The Times kirjoittaa Päällystakista Edinburghin Fringe Festivaalilla

Ryhmäteatterissa aikanaan kantaesityksensä saanut Esa Leskisen ja Sami Keski-Vähälän Päällystakki sai ensi-iltansa ke 3.8. Edinburgh Fringe Festivaalilla Pleasancen Queen Domessa.

The Timesin teatterikriitikko Libby Pruves kirjoittaa 12.8. lehdessä näin:

The Overcoat is a delight: an adaptation of Gogol’s mournful Russian tale by the Finnish group Rhymäteatteri, re-adapted by Catherine Grosvenor into the sharpest, sweetest of satires on the banking crisis. The tale of the clerk Akaki and his new overcoat is extended into a contemptuous potted history of modern banking, technology and society; yet Gogol would recognise its heart: a beautiful performance by Billy Mack as the kindhearted clerk.

His life is told in quickfire style, with playful character changes and witty props. In respectable 1950s Scotland, he deploys his neat clerical skills under a traditional bank manager, alongside Aggie and Maggie, the mumsy typists. The first computers arrive — great boxes dumped on desks, amid panicked attempts by Aggie to shake her keyboard looking for her lost work.

A barrow-boy 1980’s boss takes over, shouting: “Lend, lend, lend! Or you’re sacked.” The ERM crisis is a balloon that flies fartingly off. A man staggers in with a tangle of wires: “This is the internet. You’ll soon get the idea.” A third boss hires only bullied temps and forces everyone to oversell the “Sahara Opportunities Fund”. Akaki is persuaded into buying an oversize Armani overcoat by a style consultant. As things implode a fourth boss, Euro- Sven, announces: “We are selling fear!”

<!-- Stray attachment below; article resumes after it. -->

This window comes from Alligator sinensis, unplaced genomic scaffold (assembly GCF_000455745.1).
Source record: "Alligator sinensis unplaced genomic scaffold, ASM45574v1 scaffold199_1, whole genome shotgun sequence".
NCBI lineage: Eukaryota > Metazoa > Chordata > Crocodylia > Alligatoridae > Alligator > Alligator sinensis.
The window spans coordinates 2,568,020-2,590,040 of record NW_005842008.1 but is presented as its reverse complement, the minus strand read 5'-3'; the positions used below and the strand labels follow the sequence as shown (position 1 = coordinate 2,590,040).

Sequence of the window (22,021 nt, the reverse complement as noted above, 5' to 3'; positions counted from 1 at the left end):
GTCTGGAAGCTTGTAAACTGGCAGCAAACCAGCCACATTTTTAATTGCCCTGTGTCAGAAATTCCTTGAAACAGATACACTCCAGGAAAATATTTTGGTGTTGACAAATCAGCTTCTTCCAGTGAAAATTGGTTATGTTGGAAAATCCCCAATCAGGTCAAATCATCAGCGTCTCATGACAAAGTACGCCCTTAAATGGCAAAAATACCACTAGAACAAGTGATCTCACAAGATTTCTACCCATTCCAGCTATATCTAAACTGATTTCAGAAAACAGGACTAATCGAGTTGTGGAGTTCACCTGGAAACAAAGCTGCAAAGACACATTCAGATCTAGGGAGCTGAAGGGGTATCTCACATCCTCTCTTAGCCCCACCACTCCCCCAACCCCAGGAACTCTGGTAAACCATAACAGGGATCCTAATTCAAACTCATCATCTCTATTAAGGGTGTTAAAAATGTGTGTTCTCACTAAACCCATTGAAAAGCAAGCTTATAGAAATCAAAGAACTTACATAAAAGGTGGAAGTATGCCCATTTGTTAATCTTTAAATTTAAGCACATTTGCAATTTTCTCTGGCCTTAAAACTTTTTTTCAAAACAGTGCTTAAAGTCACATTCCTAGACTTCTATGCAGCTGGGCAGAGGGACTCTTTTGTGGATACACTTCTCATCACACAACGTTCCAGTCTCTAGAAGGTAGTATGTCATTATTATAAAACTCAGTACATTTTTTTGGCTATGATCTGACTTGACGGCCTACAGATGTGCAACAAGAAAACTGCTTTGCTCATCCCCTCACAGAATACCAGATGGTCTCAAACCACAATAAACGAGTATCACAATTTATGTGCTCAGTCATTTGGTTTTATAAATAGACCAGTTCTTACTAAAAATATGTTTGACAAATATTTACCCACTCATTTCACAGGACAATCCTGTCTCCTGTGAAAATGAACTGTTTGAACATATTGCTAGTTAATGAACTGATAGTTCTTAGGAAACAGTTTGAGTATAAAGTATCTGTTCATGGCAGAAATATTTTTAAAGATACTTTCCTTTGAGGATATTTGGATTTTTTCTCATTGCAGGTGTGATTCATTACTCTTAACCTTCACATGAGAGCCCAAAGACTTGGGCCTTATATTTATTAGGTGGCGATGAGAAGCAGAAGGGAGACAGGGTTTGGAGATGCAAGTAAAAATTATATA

Akaki’s anxiety medications spawn a gang of mocking, personified side effects, he loses job and coat, and at the Big Society window is told to become a volunteer “or set up a free school?”. For all the larks, the end is poignant, with Gogol’s conclusion: “Any sorrow may be borne, as long as it is part of a story.”

Thank you, Finnish government and sponsors. For, as a more frivolous show illustrates, Fringe economics are senseless. In Flyerman (at Surgeon’s Hall), Steve Davis and David Kurk conclude with a demonstration of how even full houses mean losing £620. “So,” they explain, “we’ve worked out that you each owe us twenty quid.”